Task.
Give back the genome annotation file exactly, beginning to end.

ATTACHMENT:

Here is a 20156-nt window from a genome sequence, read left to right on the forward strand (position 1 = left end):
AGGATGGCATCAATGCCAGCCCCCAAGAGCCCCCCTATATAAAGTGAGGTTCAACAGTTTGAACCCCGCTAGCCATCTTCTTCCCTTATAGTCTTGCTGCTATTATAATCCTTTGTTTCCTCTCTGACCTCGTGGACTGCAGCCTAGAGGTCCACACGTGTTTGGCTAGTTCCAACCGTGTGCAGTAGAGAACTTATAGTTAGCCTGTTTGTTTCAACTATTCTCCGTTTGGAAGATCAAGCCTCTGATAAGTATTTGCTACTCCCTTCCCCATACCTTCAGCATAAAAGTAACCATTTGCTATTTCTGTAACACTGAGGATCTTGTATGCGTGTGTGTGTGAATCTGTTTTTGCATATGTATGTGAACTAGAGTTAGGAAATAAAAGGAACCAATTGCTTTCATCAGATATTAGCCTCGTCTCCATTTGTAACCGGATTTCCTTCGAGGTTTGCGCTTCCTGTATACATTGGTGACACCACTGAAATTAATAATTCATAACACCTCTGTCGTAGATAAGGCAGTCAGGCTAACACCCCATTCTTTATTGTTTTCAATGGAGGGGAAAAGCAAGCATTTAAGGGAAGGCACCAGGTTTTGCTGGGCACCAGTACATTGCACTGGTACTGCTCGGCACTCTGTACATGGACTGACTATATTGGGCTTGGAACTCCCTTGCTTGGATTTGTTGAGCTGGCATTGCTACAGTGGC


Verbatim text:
Here is a 20156-nt window from a genome sequence, read left to right on the forward strand (position 1 = left end):
AGGATGGCATCAATGCCAGCCCCCAAGAGCCCCCCTATATAAAGTGAGGTTCAACAGTTTGAACCCCGCTAGCCATCTTCTTCCCTTATAGTCTTGCTGCTATTATAATCCTTTGTTTCCTCTCTGACCTCGTGGACTGCAGCCTAGAGGTCCACACGTGTTTGGCTAGTTCCAACCGTGTGCAGTAGAGAACTTATAGTTAGCCTGTTTGTTTCAACTATTCTCCGTTTGGAAGATCAAGCCTCTGATAAGTATTTGCTACTCCCTTCCCCATACCTTCAGCATAAAAGTAACCATTTGCTATTTCTGTAACACTGAGGATCTTGTATGCGTGTGTGTGTGAATCTGTTTTTGCATATGTATGTGAACTAGAGTTAGGAAATAAAAGGAACCAATTGCTTTCATCAGATATTAGCCTCGTCTCCATTTGTAACCGGATTTCCTTCGAGGTTTGCGCTTCCTGTATACATTGGTGACACCACTGAAATTAATAATTCATAACACCTCTGTCGTAGATAAGGCAGTCAGGCTAACACCCCATTCTTTATTGTTTTCAATGGAGGGGAAAAGCAAGCATTTAAGGGAAGGCACCAGGTTTTGCTGGGCACCAGTACATTGCACTGGTACTGCTCGGCACTCTGTACATGGACTGACTATATTGGGCTTGGAACTCCCTTGCTTGGATTTGTTGAGCTGGCATTGCTACAGTGGC